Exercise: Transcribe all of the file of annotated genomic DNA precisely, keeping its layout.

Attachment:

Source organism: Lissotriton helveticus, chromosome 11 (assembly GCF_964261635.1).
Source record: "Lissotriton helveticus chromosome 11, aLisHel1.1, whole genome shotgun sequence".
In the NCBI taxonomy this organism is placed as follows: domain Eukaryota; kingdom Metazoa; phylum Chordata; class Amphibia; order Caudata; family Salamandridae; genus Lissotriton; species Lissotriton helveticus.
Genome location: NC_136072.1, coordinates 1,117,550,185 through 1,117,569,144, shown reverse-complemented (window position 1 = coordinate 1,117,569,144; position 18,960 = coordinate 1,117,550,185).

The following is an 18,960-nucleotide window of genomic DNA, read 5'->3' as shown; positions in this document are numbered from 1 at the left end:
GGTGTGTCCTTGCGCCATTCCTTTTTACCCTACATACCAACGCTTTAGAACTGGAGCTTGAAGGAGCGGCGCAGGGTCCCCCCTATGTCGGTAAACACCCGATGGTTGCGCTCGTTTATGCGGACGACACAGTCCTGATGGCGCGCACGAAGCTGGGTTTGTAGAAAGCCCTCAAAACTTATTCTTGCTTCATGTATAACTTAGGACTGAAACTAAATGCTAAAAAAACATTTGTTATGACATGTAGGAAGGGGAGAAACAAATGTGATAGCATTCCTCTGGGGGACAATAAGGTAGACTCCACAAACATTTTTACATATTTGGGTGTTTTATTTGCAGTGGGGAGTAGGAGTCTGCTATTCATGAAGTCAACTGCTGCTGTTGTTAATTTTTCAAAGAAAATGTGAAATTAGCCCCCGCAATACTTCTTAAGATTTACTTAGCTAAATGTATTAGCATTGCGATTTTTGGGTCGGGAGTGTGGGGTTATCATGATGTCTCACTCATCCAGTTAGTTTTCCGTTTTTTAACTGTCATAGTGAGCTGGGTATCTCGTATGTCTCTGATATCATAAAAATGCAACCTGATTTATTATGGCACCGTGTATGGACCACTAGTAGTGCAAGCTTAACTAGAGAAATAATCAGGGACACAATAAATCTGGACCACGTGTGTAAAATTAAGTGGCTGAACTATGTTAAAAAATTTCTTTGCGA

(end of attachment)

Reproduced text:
Source organism: Lissotriton helveticus, chromosome 11 (assembly GCF_964261635.1).
Source record: "Lissotriton helveticus chromosome 11, aLisHel1.1, whole genome shotgun sequence".
In the NCBI taxonomy this organism is placed as follows: domain Eukaryota; kingdom Metazoa; phylum Chordata; class Amphibia; order Caudata; family Salamandridae; genus Lissotriton; species Lissotriton helveticus.
Genome location: NC_136072.1, coordinates 1,117,550,185 through 1,117,569,144, shown reverse-complemented (window position 1 = coordinate 1,117,569,144; position 18,960 = coordinate 1,117,550,185).

The following is an 18,960-nucleotide window of genomic DNA, read 5'->3' as shown; positions in this document are numbered from 1 at the left end:
GGTGTGTCCTTGCGCCATTCCTTTTTACCCTACATACCAACGCTTTAGAACTGGAGCTTGAAGGAGCGGCGCAGGGTCCCCCCTATGTCGGTAAACACCCGATGGTTGCGCTCGTTTATGCGGACGACACAGTCCTGATGGCGCGCACGAAGCTGGGTTTGTAGAAAGCCCTCAAAACTTATTCTTGCTTCATGTATAACTTAGGACTGAAACTAAATGCTAAAAAAACATTTGTTATGACATGTAGGAAGGGGAGAAACAAATGTGATAGCATTCCTCTGGGGGACAATAAGGTAGACTCCACAAACATTTTTACATATTTGGGTGTTTTATTTGCAGTGGGGAGTAGGAGTCTGCTATTCATGAAGTCAACTGCTGCTGTTGTTAATTTTTCAAAGAAAATGTGAAATTAGCCCCCGCAATACTTCTTAAGATTTACTTAGCTAAATGTATTAGCATTGCGATTTTTGGGTCGGGAGTGTGGGGTTATCATGATGTCTCACTCATCCAGTTAGTTTTCCGTTTTTTAACTGTCATAGTGAGCTGGGTATCTCGTATGTCTCTGATATCATAAAAATGCAACCTGATTTATTATGGCACCGTGTATGGACCACTAGTAGTGCAAGCTTAACTAGAGAAATAATCAGGGACACAATAAATCTGGACCACGTGTGTAAAATTAAGTGGCTGAACTATGTTAAAAAATTTCTTTGCGA